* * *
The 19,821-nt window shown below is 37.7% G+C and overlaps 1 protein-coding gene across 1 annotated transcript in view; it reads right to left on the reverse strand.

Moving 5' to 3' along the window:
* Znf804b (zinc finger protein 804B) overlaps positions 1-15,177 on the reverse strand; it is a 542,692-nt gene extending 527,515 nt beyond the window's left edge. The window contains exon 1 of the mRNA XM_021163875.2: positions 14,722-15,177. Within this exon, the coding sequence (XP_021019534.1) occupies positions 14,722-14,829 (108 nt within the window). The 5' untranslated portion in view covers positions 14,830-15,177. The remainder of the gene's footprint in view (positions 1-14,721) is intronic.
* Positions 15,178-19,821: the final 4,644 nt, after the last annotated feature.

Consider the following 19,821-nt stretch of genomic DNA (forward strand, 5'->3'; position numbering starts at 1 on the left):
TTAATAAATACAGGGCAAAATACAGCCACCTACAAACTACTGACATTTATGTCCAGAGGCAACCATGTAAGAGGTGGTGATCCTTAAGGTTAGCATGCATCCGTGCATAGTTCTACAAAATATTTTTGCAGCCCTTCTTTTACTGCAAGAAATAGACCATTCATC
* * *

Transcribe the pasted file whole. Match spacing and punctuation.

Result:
The 19,821-nt window shown below is 37.7% G+C and overlaps 1 protein-coding gene across 1 annotated transcript in view; it reads right to left on the reverse strand.

Moving 5' to 3' along the window:
* Znf804b (zinc finger protein 804B) overlaps positions 1-15,177 on the reverse strand; it is a 542,692-nt gene extending 527,515 nt beyond the window's left edge. The window contains exon 1 of the mRNA XM_021163875.2: positions 14,722-15,177. Within this exon, the coding sequence (XP_021019534.1) occupies positions 14,722-14,829 (108 nt within the window). The 5' untranslated portion in view covers positions 14,830-15,177. The remainder of the gene's footprint in view (positions 1-14,721) is intronic.
* Positions 15,178-19,821: the final 4,644 nt, after the last annotated feature.

Consider the following 19,821-nt stretch of genomic DNA (forward strand, 5'->3'; position numbering starts at 1 on the left):
TTAATAAATACAGGGCAAAATACAGCCACCTACAAACTACTGACATTTATGTCCAGAGGCAACCATGTAAGAGGTGGTGATCCTTAAGGTTAGCATGCATCCGTGCATAGTTCTACAAAATATTTTTGCAGCCCTTCTTTTACTGCAAGAAATAGACCATTCATC